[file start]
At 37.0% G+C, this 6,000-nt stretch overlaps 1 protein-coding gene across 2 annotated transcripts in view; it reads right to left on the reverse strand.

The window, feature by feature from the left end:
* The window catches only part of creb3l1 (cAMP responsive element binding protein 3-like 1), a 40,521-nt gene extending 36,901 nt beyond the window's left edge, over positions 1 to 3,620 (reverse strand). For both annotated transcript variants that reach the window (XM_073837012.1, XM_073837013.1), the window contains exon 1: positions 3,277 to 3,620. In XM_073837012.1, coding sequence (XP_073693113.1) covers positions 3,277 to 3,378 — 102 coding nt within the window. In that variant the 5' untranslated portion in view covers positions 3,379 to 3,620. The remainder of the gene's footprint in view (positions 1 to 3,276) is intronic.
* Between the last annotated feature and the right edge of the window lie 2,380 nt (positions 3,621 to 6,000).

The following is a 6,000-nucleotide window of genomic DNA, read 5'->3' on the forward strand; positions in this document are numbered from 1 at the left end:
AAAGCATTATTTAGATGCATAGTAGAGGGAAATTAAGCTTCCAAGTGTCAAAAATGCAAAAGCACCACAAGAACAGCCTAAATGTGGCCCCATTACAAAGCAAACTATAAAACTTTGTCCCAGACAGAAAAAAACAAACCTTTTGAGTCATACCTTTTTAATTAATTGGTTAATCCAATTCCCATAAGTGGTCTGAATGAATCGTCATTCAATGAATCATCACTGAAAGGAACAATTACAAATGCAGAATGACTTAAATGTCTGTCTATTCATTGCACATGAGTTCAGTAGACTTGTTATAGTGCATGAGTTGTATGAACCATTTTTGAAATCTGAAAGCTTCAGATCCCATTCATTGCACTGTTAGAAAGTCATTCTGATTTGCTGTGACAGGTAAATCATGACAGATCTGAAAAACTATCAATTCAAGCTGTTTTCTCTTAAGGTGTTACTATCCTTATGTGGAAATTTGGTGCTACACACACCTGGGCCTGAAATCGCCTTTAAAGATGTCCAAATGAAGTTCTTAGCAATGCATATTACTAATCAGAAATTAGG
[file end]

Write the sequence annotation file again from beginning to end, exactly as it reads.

At 37.0% G+C, this 6,000-nt stretch overlaps 1 protein-coding gene across 2 annotated transcripts in view; it reads right to left on the reverse strand.

The window, feature by feature from the left end:
* The window catches only part of creb3l1 (cAMP responsive element binding protein 3-like 1), a 40,521-nt gene extending 36,901 nt beyond the window's left edge, over positions 1 to 3,620 (reverse strand). For both annotated transcript variants that reach the window (XM_073837012.1, XM_073837013.1), the window contains exon 1: positions 3,277 to 3,620. In XM_073837012.1, coding sequence (XP_073693113.1) covers positions 3,277 to 3,378 — 102 coding nt within the window. In that variant the 5' untranslated portion in view covers positions 3,379 to 3,620. The remainder of the gene's footprint in view (positions 1 to 3,276) is intronic.
* Between the last annotated feature and the right edge of the window lie 2,380 nt (positions 3,621 to 6,000).

The following is a 6,000-nucleotide window of genomic DNA, read 5'->3' on the forward strand; positions in this document are numbered from 1 at the left end:
AAAGCATTATTTAGATGCATAGTAGAGGGAAATTAAGCTTCCAAGTGTCAAAAATGCAAAAGCACCACAAGAACAGCCTAAATGTGGCCCCATTACAAAGCAAACTATAAAACTTTGTCCCAGACAGAAAAAAACAAACCTTTTGAGTCATACCTTTTTAATTAATTGGTTAATCCAATTCCCATAAGTGGTCTGAATGAATCGTCATTCAATGAATCATCACTGAAAGGAACAATTACAAATGCAGAATGACTTAAATGTCTGTCTATTCATTGCACATGAGTTCAGTAGACTTGTTATAGTGCATGAGTTGTATGAACCATTTTTGAAATCTGAAAGCTTCAGATCCCATTCATTGCACTGTTAGAAAGTCATTCTGATTTGCTGTGACAGGTAAATCATGACAGATCTGAAAAACTATCAATTCAAGCTGTTTTCTCTTAAGGTGTTACTATCCTTATGTGGAAATTTGGTGCTACACACACCTGGGCCTGAAATCGCCTTTAAAGATGTCCAAATGAAGTTCTTAGCAATGCATATTACTAATCAGAAATTAGG